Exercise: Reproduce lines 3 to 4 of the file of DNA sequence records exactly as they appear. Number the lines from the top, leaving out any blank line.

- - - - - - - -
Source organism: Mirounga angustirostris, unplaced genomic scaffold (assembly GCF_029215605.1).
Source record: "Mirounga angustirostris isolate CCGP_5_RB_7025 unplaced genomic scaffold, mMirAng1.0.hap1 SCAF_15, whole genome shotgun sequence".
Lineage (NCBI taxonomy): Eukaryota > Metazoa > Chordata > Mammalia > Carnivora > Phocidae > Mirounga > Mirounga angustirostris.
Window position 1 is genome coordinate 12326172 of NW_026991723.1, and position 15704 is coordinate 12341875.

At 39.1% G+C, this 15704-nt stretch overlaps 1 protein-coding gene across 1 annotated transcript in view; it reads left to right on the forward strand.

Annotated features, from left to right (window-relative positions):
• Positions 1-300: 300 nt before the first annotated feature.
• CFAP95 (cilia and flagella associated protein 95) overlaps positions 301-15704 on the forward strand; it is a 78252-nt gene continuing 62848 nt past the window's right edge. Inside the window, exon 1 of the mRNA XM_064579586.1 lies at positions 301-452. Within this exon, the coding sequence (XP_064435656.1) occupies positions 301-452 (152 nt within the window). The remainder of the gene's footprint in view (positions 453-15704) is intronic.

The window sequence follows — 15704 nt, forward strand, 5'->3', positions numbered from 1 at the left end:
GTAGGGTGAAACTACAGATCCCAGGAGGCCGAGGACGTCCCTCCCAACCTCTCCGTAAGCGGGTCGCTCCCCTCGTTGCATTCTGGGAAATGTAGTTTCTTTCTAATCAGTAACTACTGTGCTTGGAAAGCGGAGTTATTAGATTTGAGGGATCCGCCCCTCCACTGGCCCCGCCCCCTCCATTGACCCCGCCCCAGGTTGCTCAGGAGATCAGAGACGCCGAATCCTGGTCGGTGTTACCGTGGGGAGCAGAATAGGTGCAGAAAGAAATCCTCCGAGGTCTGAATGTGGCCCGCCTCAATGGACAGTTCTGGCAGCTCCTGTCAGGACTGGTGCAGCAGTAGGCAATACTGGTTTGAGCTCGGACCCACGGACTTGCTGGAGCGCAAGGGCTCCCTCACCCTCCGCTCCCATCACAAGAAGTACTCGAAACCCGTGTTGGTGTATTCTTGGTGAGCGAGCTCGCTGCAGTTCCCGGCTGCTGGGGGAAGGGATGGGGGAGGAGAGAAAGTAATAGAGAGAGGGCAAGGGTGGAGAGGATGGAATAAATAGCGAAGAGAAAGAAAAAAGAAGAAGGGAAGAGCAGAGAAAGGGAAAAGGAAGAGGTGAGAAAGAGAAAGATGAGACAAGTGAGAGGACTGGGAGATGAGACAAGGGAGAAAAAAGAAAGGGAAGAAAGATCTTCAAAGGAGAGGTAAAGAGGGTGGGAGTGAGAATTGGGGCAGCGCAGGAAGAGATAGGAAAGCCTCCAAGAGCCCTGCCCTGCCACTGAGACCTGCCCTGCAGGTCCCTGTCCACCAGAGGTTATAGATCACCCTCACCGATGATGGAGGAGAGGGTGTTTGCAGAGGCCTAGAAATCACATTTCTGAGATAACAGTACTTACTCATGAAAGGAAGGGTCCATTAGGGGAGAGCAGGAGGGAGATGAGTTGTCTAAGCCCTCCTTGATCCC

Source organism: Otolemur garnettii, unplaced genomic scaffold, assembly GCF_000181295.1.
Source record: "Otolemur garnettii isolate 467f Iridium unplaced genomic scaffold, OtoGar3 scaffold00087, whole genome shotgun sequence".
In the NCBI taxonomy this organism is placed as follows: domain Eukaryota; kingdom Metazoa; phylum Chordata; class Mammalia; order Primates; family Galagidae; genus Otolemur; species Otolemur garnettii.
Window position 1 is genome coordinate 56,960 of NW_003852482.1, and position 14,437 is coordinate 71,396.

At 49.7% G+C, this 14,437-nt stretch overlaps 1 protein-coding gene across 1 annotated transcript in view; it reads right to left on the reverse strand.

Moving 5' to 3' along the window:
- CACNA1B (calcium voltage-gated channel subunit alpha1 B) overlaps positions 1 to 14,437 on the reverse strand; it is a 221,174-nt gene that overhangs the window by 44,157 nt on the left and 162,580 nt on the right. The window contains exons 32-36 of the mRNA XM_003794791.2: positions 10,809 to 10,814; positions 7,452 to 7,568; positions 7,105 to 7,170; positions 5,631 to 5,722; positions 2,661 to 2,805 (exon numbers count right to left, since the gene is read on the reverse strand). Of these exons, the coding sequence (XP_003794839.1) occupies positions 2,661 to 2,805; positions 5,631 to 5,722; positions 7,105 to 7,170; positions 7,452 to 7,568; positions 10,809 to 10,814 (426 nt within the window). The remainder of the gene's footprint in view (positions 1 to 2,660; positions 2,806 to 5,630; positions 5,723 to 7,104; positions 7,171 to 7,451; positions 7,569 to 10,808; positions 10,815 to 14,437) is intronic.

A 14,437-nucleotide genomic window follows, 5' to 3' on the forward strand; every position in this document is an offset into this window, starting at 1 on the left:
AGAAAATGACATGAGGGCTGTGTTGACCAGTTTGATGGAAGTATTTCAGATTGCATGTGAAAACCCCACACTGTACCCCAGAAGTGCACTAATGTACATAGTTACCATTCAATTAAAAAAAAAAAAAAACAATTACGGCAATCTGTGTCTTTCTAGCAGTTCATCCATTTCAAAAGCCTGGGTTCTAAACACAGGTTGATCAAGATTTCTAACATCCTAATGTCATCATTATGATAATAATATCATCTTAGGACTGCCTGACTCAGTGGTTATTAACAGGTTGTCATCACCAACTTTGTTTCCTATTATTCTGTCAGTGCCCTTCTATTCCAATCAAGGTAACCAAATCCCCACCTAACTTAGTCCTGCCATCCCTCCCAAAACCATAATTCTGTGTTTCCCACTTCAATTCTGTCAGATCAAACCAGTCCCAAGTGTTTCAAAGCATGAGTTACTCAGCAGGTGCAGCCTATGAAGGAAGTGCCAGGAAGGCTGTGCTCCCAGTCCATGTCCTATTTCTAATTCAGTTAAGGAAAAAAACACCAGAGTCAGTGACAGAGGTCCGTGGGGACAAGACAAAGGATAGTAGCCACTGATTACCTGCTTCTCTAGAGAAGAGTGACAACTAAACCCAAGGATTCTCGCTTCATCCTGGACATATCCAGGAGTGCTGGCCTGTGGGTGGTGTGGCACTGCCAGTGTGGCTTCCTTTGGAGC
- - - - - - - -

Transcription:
Lineage (NCBI taxonomy): Eukaryota > Metazoa > Chordata > Mammalia > Carnivora > Phocidae > Mirounga > Mirounga angustirostris.
Window position 1 is genome coordinate 12326172 of NW_026991723.1, and position 15704 is coordinate 12341875.